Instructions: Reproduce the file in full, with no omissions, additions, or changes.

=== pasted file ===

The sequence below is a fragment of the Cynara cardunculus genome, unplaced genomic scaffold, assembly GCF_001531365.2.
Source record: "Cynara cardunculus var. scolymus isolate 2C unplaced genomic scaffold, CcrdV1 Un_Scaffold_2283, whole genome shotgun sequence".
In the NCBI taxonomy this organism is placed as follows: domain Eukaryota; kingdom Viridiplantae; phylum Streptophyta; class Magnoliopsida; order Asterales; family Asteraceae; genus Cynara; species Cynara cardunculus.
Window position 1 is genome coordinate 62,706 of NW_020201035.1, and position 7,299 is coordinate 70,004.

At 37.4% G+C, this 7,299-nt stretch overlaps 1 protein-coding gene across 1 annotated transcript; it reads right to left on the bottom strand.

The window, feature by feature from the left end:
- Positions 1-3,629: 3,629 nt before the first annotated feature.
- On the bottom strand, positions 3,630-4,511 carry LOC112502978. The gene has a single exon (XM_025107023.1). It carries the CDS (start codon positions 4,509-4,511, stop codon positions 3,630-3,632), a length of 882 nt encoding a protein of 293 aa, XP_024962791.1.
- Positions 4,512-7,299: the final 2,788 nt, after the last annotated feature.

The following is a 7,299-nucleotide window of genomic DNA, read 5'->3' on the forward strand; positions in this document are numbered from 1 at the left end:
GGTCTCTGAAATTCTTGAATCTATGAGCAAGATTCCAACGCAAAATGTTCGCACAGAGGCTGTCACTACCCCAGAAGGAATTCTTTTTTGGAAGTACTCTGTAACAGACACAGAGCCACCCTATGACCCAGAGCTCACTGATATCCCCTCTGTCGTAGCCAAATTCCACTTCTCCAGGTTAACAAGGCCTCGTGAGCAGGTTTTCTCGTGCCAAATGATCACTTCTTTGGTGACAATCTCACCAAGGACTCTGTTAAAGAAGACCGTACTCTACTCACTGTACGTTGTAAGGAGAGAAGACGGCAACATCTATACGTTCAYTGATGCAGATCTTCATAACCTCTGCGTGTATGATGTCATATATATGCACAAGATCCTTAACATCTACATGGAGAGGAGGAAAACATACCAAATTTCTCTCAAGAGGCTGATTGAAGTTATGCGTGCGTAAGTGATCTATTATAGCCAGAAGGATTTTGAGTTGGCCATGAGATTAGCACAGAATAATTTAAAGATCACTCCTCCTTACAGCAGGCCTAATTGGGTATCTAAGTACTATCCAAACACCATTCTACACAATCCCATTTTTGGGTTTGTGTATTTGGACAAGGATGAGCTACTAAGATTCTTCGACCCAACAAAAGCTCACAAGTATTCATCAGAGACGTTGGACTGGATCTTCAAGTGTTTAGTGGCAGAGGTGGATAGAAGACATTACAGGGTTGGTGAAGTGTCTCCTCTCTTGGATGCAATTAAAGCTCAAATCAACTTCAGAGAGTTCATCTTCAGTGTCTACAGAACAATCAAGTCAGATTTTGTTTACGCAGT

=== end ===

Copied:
The sequence below is a fragment of the Cynara cardunculus genome, unplaced genomic scaffold, assembly GCF_001531365.2.
Source record: "Cynara cardunculus var. scolymus isolate 2C unplaced genomic scaffold, CcrdV1 Un_Scaffold_2283, whole genome shotgun sequence".
In the NCBI taxonomy this organism is placed as follows: domain Eukaryota; kingdom Viridiplantae; phylum Streptophyta; class Magnoliopsida; order Asterales; family Asteraceae; genus Cynara; species Cynara cardunculus.
Window position 1 is genome coordinate 62,706 of NW_020201035.1, and position 7,299 is coordinate 70,004.

At 37.4% G+C, this 7,299-nt stretch overlaps 1 protein-coding gene across 1 annotated transcript; it reads right to left on the bottom strand.

The window, feature by feature from the left end:
- Positions 1-3,629: 3,629 nt before the first annotated feature.
- On the bottom strand, positions 3,630-4,511 carry LOC112502978. The gene has a single exon (XM_025107023.1). It carries the CDS (start codon positions 4,509-4,511, stop codon positions 3,630-3,632), a length of 882 nt encoding a protein of 293 aa, XP_024962791.1.
- Positions 4,512-7,299: the final 2,788 nt, after the last annotated feature.

The following is a 7,299-nucleotide window of genomic DNA, read 5'->3' on the forward strand; positions in this document are numbered from 1 at the left end:
GGTCTCTGAAATTCTTGAATCTATGAGCAAGATTCCAACGCAAAATGTTCGCACAGAGGCTGTCACTACCCCAGAAGGAATTCTTTTTTGGAAGTACTCTGTAACAGACACAGAGCCACCCTATGACCCAGAGCTCACTGATATCCCCTCTGTCGTAGCCAAATTCCACTTCTCCAGGTTAACAAGGCCTCGTGAGCAGGTTTTCTCGTGCCAAATGATCACTTCTTTGGTGACAATCTCACCAAGGACTCTGTTAAAGAAGACCGTACTCTACTCACTGTACGTTGTAAGGAGAGAAGACGGCAACATCTATACGTTCAYTGATGCAGATCTTCATAACCTCTGCGTGTATGATGTCATATATATGCACAAGATCCTTAACATCTACATGGAGAGGAGGAAAACATACCAAATTTCTCTCAAGAGGCTGATTGAAGTTATGCGTGCGTAAGTGATCTATTATAGCCAGAAGGATTTTGAGTTGGCCATGAGATTAGCACAGAATAATTTAAAGATCACTCCTCCTTACAGCAGGCCTAATTGGGTATCTAAGTACTATCCAAACACCATTCTACACAATCCCATTTTTGGGTTTGTGTATTTGGACAAGGATGAGCTACTAAGATTCTTCGACCCAACAAAAGCTCACAAGTATTCATCAGAGACGTTGGACTGGATCTTCAAGTGTTTAGTGGCAGAGGTGGATAGAAGACATTACAGGGTTGGTGAAGTGTCTCCTCTCTTGGATGCAATTAAAGCTCAAATCAACTTCAGAGAGTTCATCTTCAGTGTCTACAGAACAATCAAGTCAGATTTTGTTTACGCAGT